Q: What’s a common misconception people seem to have about you and your work that you’d like to dispel?

That Alex was some kind of avian “Einstein”. He had the advantage of being an “only” bird for his first 15 yrs in the lab, with a small army of humans treating him like a toddler. Griffin always had to share this attention, and Alex interrupted all Grif’s sessions. Too, we tried out some training methods with Griffin that proved unsuccessful (audio and video tutoring), so he has had less overall effective tutoring that Alex. That said, Alex seemed more interested in solving problems, but more so later in life, so there’s still that possibility for Grif and Arthur.

Q: You’ve been known to say that parrots have the intelligence of a small child. Do you still feel this is an apt and useful comparison?

For the general public, yes. Not only to gauge parrot intelligence, but also to understand the type of enriched environment that is required to keep these birds happy and healthy.


Watch a profile of Irene Pepperberg and Alex on NOVA ScienceNOW

NOVA: Dr. Pepperberg Profile


Q: My friends from Facebook want to know: Do you feel that African Greys are special or smarter than other types of parrots? Could you teach a different species the same things you taught Alex?

Have no idea! I could answer that question only by working with other species, and that isn’t going to happen at this point.

Q: What inspired you to share a more personal part of your own life in the book?

Actually, it was my publisher who pushed for those bits….although in retrospect, I can see how my story could inspire other young people.

Q:  Please tell our readers about your new film. How is it different from the book and what would you like viewers to be get out of it?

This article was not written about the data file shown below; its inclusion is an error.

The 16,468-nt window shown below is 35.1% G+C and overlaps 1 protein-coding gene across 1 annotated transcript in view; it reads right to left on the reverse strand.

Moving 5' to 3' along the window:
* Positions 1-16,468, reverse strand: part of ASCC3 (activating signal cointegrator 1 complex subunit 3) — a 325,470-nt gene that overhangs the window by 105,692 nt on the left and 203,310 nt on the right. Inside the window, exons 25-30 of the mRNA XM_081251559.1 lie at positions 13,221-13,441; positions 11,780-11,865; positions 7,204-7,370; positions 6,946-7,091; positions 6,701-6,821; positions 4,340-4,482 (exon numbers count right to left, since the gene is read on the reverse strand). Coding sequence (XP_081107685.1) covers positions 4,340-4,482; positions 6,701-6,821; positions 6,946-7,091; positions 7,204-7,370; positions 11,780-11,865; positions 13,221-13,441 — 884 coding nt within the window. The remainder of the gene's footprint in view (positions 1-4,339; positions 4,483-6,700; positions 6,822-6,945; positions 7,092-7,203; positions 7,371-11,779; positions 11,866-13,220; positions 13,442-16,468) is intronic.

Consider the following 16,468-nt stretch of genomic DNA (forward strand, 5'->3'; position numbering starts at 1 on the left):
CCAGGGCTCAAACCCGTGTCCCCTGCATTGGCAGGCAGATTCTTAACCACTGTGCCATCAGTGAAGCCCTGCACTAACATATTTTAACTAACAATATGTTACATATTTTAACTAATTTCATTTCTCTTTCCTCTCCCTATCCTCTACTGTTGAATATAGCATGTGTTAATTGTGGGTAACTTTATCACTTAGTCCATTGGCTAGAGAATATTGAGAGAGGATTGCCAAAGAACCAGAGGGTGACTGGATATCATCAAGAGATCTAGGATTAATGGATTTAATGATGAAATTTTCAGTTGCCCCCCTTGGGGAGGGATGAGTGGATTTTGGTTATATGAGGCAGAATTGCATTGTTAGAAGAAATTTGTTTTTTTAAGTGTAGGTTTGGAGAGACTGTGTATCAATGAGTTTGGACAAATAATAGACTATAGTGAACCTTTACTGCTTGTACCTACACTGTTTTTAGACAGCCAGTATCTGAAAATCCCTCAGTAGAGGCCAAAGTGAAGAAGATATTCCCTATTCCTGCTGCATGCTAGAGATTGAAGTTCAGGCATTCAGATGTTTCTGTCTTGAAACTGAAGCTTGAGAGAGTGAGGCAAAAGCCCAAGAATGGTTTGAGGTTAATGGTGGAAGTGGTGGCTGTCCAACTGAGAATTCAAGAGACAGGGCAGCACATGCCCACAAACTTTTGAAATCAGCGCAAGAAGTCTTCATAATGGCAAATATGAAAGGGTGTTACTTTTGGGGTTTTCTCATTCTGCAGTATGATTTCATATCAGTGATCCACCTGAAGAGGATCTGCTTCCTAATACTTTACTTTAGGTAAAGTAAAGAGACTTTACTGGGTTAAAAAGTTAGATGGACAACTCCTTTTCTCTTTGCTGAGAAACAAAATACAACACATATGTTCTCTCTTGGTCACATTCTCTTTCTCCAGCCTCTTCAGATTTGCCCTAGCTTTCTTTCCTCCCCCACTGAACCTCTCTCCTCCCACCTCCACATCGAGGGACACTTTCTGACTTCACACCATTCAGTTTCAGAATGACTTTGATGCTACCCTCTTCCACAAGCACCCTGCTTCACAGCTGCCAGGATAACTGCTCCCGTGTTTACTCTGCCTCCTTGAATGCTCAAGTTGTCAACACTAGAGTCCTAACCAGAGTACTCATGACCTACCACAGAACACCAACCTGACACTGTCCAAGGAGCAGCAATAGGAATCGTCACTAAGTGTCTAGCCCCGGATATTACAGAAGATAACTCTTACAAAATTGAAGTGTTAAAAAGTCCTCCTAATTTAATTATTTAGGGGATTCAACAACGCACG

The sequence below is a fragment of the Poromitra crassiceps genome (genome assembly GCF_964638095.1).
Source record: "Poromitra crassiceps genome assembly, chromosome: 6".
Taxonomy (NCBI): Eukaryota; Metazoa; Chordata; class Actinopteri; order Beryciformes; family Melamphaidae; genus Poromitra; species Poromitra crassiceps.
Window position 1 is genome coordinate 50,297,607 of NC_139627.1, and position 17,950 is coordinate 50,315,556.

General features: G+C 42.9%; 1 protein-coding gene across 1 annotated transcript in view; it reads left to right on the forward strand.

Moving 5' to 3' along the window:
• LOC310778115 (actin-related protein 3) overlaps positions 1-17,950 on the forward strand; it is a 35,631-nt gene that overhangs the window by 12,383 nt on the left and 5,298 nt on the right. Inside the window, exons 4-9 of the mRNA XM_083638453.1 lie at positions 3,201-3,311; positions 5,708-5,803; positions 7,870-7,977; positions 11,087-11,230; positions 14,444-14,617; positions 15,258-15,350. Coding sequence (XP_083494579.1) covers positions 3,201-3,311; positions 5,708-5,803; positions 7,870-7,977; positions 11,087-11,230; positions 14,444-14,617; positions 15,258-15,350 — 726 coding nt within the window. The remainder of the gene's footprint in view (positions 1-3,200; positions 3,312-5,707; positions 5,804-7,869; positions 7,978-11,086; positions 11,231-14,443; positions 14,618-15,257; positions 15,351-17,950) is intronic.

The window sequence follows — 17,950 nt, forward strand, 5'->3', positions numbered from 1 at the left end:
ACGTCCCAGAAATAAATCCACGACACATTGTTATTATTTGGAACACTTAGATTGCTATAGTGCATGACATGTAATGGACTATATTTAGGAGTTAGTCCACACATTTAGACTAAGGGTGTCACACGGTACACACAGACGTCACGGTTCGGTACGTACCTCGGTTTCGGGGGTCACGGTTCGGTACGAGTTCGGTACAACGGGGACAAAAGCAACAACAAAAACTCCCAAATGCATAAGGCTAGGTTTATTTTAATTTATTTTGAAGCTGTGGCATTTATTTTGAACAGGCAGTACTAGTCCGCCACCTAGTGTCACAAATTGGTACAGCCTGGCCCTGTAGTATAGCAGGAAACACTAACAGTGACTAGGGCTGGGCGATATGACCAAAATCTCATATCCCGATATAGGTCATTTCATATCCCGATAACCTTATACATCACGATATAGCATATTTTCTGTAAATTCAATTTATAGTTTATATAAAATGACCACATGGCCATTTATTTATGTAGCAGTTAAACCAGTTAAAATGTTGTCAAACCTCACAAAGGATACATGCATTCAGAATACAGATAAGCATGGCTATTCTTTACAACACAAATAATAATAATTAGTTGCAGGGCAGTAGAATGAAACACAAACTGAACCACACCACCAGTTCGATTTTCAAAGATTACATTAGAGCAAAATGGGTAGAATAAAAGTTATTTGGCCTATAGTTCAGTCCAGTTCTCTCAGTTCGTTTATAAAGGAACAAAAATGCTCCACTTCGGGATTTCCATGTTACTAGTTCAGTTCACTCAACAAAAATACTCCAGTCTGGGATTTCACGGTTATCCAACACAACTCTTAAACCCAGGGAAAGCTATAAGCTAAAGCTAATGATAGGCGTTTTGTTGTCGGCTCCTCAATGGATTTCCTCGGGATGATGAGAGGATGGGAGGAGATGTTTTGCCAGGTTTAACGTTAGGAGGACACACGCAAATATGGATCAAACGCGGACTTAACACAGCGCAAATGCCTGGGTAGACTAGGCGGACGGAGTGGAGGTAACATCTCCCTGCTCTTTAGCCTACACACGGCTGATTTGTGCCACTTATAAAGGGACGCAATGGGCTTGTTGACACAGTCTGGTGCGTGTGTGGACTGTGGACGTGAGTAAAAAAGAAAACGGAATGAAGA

Life with Alex” is a memoir, told more from the standpoint of my lab manager, Arlene Levin Rowe, than from mine. It gives the public a feel for the birds’ daily lives and their personalities, how they play as well as work, how they interact with their human partners, things that come through more clearly in video than in the printed word.

Q: What was the hardest part of continuing your work after Alex died?

Primarily, simply missing him. Secondarily, realizing that many of the studies we planned may not be done, because Griffin and Arthur still need to learn a lot to be able to be tested in those ways.

Q:  A really important part of science is for other people to be able to replicate findings. Are there currently other people doing similar work that will be able to carry the mantel moving forward?

Not exactly, although there’s a terrific group at the University of Vienna that is looking at cognition rather than communication in Greys, and making some outstanding progress, with keas as well as Greys; they also plan to work with cockatoos. Two other groups that were looking at communication did not replicate my training techniques or the environment of the birds, and thus could not replicate my findings.

Q: What is some of the most interesting animal research happening in the field right now? 

Lots of work being done on a large number of different avian species–corvids and parrots–to determine their intelligence. Mostly being done in the UK and in Austria, however.

Q: Anything else you’d like my readers to know?

That funding for this type research is still close to nonexistent in the US, and that we are dependent right now exclusively upon The Alex Foundation to keep the lab open and running.

Photo by Mike Lovett. A big thanks to Dr. Pepperberg and Arlene Levin for their help with this interview. For more background and videos, check out my book review of Alex & Me


Introducing Shy and Scared Birds to Strangers

December 5, 2011

What a fantastic positive reinforcement training video. I really like everything about this training and the instructions the narrator/trainer gives:

Note how (aside from the initial couple of seconds in the opening that establish that the macaw is uncomfortable), the woman doesn’t push into the bird’s space. She holds her arm or hand steady and allows the bird to come to her, rather than the other way around.